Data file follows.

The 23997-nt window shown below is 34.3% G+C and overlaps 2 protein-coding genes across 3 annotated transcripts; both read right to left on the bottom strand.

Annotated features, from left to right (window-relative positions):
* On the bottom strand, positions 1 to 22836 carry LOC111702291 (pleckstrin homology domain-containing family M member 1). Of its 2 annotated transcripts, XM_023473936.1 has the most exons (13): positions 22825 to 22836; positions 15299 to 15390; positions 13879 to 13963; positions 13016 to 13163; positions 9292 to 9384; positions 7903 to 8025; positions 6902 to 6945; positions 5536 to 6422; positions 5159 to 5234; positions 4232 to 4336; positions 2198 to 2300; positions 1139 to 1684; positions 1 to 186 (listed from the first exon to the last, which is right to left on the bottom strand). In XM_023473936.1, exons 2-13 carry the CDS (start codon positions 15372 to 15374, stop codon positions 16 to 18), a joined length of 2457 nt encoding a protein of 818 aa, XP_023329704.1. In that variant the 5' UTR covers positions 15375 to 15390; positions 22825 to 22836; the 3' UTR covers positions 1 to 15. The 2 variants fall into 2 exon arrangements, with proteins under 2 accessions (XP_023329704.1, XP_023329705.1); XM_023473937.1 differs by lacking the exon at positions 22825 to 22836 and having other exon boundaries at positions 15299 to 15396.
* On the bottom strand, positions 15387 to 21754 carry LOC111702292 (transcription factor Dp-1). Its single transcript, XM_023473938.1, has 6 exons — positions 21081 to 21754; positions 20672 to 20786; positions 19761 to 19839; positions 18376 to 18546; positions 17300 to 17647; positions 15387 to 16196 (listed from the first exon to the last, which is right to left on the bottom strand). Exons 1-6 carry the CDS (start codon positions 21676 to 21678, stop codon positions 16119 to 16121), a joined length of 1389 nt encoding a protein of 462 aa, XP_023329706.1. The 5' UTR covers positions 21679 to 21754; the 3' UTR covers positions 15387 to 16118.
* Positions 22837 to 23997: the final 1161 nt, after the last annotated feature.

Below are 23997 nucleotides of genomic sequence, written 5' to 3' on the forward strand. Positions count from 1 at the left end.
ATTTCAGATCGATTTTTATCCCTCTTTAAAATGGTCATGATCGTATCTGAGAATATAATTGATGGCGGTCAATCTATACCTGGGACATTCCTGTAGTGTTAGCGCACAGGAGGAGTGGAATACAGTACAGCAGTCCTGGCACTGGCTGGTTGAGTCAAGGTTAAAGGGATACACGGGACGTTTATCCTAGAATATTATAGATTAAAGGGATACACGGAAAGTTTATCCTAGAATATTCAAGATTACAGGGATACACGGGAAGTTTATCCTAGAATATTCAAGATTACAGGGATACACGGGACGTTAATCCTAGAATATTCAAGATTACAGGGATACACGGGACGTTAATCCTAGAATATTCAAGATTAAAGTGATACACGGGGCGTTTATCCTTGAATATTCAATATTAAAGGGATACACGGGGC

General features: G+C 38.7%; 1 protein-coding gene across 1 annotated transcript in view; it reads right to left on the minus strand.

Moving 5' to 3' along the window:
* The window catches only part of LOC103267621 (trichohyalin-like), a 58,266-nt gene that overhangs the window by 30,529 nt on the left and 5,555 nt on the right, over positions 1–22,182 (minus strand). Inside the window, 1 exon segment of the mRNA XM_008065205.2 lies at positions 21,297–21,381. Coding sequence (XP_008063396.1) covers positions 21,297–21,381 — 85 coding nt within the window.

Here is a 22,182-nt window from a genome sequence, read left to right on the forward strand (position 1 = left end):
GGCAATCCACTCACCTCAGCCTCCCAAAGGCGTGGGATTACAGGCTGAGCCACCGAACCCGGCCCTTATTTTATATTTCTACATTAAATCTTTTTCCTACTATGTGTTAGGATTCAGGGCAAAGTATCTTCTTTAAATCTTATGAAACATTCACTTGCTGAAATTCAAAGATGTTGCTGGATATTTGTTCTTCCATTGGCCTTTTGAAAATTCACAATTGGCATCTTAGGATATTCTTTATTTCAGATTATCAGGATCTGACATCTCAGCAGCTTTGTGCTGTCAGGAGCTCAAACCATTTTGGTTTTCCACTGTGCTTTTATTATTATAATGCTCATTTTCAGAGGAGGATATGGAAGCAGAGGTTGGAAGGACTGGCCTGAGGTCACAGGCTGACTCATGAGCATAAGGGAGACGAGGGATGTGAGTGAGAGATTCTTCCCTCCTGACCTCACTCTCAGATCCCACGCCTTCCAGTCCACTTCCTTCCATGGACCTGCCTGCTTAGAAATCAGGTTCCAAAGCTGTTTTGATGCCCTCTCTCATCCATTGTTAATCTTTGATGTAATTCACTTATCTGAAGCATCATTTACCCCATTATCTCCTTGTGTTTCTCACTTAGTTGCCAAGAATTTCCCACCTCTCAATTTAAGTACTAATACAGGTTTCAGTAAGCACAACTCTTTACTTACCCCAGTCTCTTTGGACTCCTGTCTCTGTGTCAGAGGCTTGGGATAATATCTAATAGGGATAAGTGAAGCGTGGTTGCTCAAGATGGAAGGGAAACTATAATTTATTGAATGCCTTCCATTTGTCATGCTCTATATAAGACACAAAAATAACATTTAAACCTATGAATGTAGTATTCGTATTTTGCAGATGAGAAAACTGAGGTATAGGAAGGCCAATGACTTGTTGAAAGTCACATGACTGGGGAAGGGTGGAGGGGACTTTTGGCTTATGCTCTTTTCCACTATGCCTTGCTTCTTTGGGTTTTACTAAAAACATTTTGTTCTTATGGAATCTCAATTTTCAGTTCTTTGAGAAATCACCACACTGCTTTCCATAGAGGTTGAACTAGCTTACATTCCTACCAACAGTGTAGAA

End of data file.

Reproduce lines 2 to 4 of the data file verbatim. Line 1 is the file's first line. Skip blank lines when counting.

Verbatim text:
Annotated features, from left to right (window-relative positions):
* On the bottom strand, positions 1 to 22836 carry LOC111702291 (pleckstrin homology domain-containing family M member 1). Of its 2 annotated transcripts, XM_023473936.1 has the most exons (13): positions 22825 to 22836; positions 15299 to 15390; positions 13879 to 13963; positions 13016 to 13163; positions 9292 to 9384; positions 7903 to 8025; positions 6902 to 6945; positions 5536 to 6422; positions 5159 to 5234; positions 4232 to 4336; positions 2198 to 2300; positions 1139 to 1684; positions 1 to 186 (listed from the first exon to the last, which is right to left on the bottom strand). In XM_023473936.1, exons 2-13 carry the CDS (start codon positions 15372 to 15374, stop codon positions 16 to 18), a joined length of 2457 nt encoding a protein of 818 aa, XP_023329704.1. In that variant the 5' UTR covers positions 15375 to 15390; positions 22825 to 22836; the 3' UTR covers positions 1 to 15. The 2 variants fall into 2 exon arrangements, with proteins under 2 accessions (XP_023329704.1, XP_023329705.1); XM_023473937.1 differs by lacking the exon at positions 22825 to 22836 and having other exon boundaries at positions 15299 to 15396.
* On the bottom strand, positions 15387 to 21754 carry LOC111702292 (transcription factor Dp-1). Its single transcript, XM_023473938.1, has 6 exons — positions 21081 to 21754; positions 20672 to 20786; positions 19761 to 19839; positions 18376 to 18546; positions 17300 to 17647; positions 15387 to 16196 (listed from the first exon to the last, which is right to left on the bottom strand). Exons 1-6 carry the CDS (start codon positions 21676 to 21678, stop codon positions 16119 to 16121), a joined length of 1389 nt encoding a protein of 462 aa, XP_023329706.1. The 5' UTR covers positions 21679 to 21754; the 3' UTR covers positions 15387 to 16118.